WHAT drives a man to take his own life? In the case of Energy Regulatory Commission (ERC) Director Francisco “Jun” Villa Jr., it was, in his own words, the unbearable pressure to approve contracts without proper bidding and procedure. The alleged culprit? None other than his boss, ERC chairman and chief executive officer Jose Vicente B. Salazar, a former justice department undersecretary appointed during the “DaangMatuwid” administration of former President Benigno Aquino 3rd.
In one of a series of suicide notes, Villa expressed a deep anxiety over reviewing procurement contracts at the electric power industry regulator: “My greatest fear in the bids and awards committee is the AVP by Luis Morelos which the chairman and CEO, Jose Vicente B. Salazar, chose through a rigged selection system. That will be a criminal act.”
“I have fears about my BAC (bids and awards committee) work…Our mistakes may bring on [Commission on Audit] observations and disallowances. Those may affect me financially,” Villa wrote.
The pressure brought to bear on the late ERC director was corroborated by his sister, veteran journalist Rosario “Charie” Villa who recalled that in the last conversation she had with her brother he revealed that he was being forced to sign rigged contracts which made him miserable.
“It was the morning of Wednesday, the following day when he told me he was being forced to sign some contracts that were not properly bidded [sic]out. Then I heard a bang,” Charie Villa said.
That Jun Villa’s cooperation and consent, as BAC chairman, was indispensable to the approval and awarding of bids at the regulatory agency is not disputed. Even Salazar admitted in a TV interview aired shortly after reports of Villa’s death hit the news, that he trusted Villa so much that he would not sign any paper if it did not bear the latter’s signature.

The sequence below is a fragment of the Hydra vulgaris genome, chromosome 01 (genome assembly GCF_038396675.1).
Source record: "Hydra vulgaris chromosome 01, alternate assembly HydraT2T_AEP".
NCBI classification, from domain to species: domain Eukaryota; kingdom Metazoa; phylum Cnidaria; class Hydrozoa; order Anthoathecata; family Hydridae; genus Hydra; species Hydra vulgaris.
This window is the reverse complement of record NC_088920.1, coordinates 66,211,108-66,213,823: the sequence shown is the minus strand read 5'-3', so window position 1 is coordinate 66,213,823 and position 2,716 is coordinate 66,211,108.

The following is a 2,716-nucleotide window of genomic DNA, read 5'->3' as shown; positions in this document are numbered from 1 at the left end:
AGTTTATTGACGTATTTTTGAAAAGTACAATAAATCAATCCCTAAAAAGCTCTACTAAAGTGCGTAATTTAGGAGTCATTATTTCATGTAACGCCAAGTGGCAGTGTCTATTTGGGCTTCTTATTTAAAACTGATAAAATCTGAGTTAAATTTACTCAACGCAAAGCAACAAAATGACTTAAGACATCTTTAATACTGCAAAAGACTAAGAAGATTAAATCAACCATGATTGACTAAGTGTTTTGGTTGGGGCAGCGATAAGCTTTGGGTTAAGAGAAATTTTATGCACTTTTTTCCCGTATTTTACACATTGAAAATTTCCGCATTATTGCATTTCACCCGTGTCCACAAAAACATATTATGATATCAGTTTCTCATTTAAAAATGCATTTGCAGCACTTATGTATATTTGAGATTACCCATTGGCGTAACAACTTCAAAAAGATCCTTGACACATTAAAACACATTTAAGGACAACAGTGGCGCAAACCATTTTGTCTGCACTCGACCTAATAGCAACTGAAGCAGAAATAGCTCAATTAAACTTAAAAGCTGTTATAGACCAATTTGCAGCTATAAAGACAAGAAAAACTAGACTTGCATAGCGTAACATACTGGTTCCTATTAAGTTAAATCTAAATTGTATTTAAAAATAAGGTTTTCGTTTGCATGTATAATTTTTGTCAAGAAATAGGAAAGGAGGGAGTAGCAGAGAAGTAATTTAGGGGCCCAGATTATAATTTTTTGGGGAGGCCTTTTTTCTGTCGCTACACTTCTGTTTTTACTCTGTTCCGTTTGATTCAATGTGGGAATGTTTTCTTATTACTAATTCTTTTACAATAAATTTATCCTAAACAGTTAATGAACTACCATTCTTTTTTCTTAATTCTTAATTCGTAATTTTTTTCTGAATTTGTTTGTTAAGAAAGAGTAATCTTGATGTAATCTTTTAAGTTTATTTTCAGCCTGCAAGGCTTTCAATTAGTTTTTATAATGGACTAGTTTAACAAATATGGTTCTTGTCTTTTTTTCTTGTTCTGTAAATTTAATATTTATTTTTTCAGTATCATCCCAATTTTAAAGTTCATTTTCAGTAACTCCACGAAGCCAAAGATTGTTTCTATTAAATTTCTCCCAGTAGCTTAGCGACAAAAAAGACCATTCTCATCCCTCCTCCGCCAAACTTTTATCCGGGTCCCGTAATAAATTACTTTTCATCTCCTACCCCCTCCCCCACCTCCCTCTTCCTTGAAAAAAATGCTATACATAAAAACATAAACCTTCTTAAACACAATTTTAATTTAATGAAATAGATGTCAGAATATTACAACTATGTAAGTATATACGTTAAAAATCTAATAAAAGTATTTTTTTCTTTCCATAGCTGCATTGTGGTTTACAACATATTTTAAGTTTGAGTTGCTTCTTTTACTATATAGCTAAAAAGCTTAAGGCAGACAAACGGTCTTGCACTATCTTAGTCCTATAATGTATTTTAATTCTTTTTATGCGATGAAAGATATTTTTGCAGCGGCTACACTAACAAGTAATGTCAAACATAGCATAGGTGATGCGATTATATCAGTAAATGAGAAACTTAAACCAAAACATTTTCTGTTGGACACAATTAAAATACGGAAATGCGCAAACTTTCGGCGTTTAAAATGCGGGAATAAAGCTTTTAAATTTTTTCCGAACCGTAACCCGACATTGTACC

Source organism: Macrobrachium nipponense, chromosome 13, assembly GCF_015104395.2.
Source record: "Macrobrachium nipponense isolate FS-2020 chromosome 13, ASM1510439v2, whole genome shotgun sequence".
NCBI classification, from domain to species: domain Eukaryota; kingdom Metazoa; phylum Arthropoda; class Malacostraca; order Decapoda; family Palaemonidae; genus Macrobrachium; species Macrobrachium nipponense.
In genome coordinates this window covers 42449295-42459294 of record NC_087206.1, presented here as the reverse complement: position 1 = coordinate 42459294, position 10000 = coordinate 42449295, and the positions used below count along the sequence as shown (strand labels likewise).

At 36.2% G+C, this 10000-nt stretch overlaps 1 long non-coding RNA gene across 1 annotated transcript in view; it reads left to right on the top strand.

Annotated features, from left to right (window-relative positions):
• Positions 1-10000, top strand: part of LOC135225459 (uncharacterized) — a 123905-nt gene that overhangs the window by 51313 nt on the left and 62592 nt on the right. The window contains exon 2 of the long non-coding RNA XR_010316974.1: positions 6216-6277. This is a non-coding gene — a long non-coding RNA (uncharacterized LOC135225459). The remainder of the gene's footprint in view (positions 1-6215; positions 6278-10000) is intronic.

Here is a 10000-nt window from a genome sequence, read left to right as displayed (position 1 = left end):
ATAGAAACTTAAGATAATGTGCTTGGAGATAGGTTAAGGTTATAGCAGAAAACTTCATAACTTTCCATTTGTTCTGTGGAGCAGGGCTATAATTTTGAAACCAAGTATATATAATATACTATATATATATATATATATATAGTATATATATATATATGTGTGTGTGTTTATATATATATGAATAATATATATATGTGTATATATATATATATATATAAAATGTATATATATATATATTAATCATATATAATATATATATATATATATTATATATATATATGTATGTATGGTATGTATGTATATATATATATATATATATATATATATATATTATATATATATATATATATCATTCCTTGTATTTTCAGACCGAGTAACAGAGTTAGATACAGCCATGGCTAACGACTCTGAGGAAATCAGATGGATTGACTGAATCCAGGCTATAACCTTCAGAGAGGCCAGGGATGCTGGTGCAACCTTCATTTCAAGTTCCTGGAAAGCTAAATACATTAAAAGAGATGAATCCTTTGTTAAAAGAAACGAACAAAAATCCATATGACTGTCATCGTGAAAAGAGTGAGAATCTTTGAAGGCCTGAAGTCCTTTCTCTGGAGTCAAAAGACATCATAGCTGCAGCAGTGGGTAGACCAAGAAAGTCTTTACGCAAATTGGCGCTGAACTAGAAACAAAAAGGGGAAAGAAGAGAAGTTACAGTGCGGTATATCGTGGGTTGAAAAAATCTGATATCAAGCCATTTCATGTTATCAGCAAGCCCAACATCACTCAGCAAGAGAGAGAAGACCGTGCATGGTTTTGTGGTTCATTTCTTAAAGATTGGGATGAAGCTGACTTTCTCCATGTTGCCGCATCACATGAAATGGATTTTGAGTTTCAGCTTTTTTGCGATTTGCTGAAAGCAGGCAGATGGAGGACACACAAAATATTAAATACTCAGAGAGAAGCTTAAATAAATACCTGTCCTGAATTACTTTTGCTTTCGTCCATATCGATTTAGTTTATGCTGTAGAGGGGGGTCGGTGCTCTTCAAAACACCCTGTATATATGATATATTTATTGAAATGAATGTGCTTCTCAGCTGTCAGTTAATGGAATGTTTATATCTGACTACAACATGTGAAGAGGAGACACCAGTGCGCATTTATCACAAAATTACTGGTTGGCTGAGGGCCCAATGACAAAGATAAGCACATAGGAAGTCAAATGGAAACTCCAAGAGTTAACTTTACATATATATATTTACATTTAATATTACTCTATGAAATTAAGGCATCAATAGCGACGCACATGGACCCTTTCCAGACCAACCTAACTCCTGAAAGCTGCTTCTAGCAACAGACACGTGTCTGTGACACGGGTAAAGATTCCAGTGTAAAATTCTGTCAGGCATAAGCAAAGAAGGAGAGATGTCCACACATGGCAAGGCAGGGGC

Is Villa’s crucial signature the reason why his arm was being twisted to favor certain parties?
Regrettably, there are those who cruelly insinuate that the manner of Jun Villa’s death somehow affects his credibility. To our mind, however, the way he died did not diminish but in fact, even bolstered the truth of his words. Jun Villa had no motive to make up a story. As an ancient poem once said, “Truth sits upon the lips of dying men.” And in Villa’s case, he paid the ultimate price for his convictions–his own life.
Villa’s death brings to light the susceptibility of the government’s procurement process to graft and corruption. How it has become so easy for crooked officials to rig the bidding process, from deals as small as office supplies and furniture costing a few thousand to big-ticket items like military hardware and road projects worth billions of pesos.
A former budget official has estimated that the government loses some P47billion every year to corruption in the procurement process. And this is a conservative estimate. A German think tank, the Bertelsmann Foundation, says more than 30 percent of the budget allocated to government projects is lost due to corruption. If we were to base it on the government’s infrastructure spending of P436 billion for CY2015 alone, that would amount to a staggering P130billion lost to corruption.